By James J. Lorence
This impassioned background tells a narrative of censorship and politics throughout the early chilly battle. the writer recounts the 1950 Empire Zinc Strike in Bayard, New Mexico, the making of the intense movie Salt of the Earth by means of neighborhood 890 of the foreign Union of Mine, Mill, and Smelter staff, and the film’s suppression via Hollywood, federal and kingdom governments, and arranged hard work. This traumatic episode displays the serious worry that gripped the US in the course of the chilly warfare and divulges the unsavory aspect of the rapprochement among geared up exertions and massive company within the Nineteen Fifties. within the face of excessive political competition, blackballed union activists, blacklisted Hollywood artists and writers, and native 890 united to put in writing a script, elevate cash, lease actors and crews, and make and distribute the movie. Rediscovered within the Seventies, Salt of the Earth is a revealing celluloid rfile of socially awake unionism that sought to collapse racial boundaries, bridge classification divisions, and emphasize the position of ladies. Lorence has interviewed individuals within the strike and movie equivalent to Clinton Jencks and Paul Jarrico and has consulted inner most and public data to reconstruct the tale of this outstanding documentary and the coordinated efforts to suppress it.
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Extra info for The suppression of Salt of the earth: how Hollywood, big labor, and politicians blacklisted a movie in Cold War America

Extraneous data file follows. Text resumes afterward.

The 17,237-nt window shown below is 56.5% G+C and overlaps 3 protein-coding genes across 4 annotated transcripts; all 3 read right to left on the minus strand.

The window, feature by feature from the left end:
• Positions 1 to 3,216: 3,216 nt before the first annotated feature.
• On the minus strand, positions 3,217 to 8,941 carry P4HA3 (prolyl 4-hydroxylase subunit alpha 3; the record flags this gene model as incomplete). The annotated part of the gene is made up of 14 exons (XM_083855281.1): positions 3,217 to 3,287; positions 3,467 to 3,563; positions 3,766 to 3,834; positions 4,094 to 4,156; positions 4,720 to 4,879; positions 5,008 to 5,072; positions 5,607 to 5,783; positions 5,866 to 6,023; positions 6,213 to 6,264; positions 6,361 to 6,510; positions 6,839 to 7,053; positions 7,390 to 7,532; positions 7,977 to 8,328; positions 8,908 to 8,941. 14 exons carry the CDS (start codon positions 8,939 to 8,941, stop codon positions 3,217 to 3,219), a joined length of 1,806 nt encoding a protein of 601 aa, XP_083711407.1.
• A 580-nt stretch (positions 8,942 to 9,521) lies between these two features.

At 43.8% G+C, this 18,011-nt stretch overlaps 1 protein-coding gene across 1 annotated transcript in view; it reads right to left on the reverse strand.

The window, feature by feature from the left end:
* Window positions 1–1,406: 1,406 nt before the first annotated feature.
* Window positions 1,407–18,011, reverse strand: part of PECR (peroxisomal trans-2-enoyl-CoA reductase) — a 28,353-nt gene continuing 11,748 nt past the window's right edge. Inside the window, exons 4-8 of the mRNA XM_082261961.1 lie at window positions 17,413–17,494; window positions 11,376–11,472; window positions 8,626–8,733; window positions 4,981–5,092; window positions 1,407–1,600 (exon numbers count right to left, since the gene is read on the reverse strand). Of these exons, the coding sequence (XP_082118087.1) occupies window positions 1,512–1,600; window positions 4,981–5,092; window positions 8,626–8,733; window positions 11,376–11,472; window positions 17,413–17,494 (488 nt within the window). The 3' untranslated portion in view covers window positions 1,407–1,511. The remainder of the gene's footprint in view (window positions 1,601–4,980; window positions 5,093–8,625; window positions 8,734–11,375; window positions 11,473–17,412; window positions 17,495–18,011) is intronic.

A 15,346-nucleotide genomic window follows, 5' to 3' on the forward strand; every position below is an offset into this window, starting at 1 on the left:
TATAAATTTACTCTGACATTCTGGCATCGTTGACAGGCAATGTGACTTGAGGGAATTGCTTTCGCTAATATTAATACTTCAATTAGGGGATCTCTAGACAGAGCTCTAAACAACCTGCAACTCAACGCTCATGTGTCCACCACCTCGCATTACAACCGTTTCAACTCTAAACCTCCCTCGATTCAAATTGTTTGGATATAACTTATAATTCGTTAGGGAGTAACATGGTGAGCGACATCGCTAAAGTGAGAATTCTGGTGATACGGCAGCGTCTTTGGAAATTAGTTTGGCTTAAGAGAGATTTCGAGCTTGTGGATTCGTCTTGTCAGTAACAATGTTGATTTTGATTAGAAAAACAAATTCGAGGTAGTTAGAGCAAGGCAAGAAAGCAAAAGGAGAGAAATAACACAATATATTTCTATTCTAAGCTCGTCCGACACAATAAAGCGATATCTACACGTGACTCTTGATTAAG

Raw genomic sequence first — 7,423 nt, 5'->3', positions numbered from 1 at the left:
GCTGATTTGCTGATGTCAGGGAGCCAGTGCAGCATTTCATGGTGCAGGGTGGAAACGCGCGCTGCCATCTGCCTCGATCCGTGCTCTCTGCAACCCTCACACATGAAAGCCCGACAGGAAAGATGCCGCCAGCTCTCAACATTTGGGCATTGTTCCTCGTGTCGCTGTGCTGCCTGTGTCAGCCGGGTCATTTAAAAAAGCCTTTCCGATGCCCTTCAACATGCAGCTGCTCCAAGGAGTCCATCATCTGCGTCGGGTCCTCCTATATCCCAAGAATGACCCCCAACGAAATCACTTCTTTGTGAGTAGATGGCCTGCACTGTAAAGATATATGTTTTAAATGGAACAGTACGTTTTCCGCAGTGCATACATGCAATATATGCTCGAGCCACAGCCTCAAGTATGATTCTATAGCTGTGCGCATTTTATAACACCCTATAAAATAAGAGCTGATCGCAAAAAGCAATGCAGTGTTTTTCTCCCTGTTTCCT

Page 19 Two Cold War Unionism: The Isolation of Mine-Mill and the Empire Zinc Strike In 1949 and 1950, the CIO responded to the pressures of the Cold War by methodically expelling eleven of its left-led unions after a long and divisive controversy over the influence of Communists within their leadership ranks. With the simple assertion, "That is that," President Philip Murray pronounced the pariah organizations dead, certainly irrelevant to a bureaucratizing union movement. Subsequent years were to demonstrate that vigorous efforts would be required to ensure their demise.
By 1945, IUMMSW represented 75 percent of all copper-industry workers in the Southwest, most of them Mexican-Americans. Perhaps 20 percent of the estimated 100,000 Mine-Mill members enrolled nationwide in 1950 were drawn from minority groups; of these an estimated 10 percent were Mexican-American. However, in Arizona and New Mexico, approximately 85 percent of the membership was Hispanic and another 2 percent Native American. And while Mexican-Americans constituted only 47 percent of New Mexico's population, nearly 90 percent of the Empire Zinc strikers were Hispanos.
24 Because the union's social vision was central to the Empire strike, which became the basis for Salt, this study begins with a more detailed analysis of Mine-Mill's history, as well as that of the labor wars of the late 1940s, which were crucial in shaping the future of IUMMSW and the other left-led unions of the CIO. A full review of these important social and economic developments will provide the historical context in which the attack on the film must be understood. Against the background of a sharp contest for social control in postwar America, the Salt story unfolds.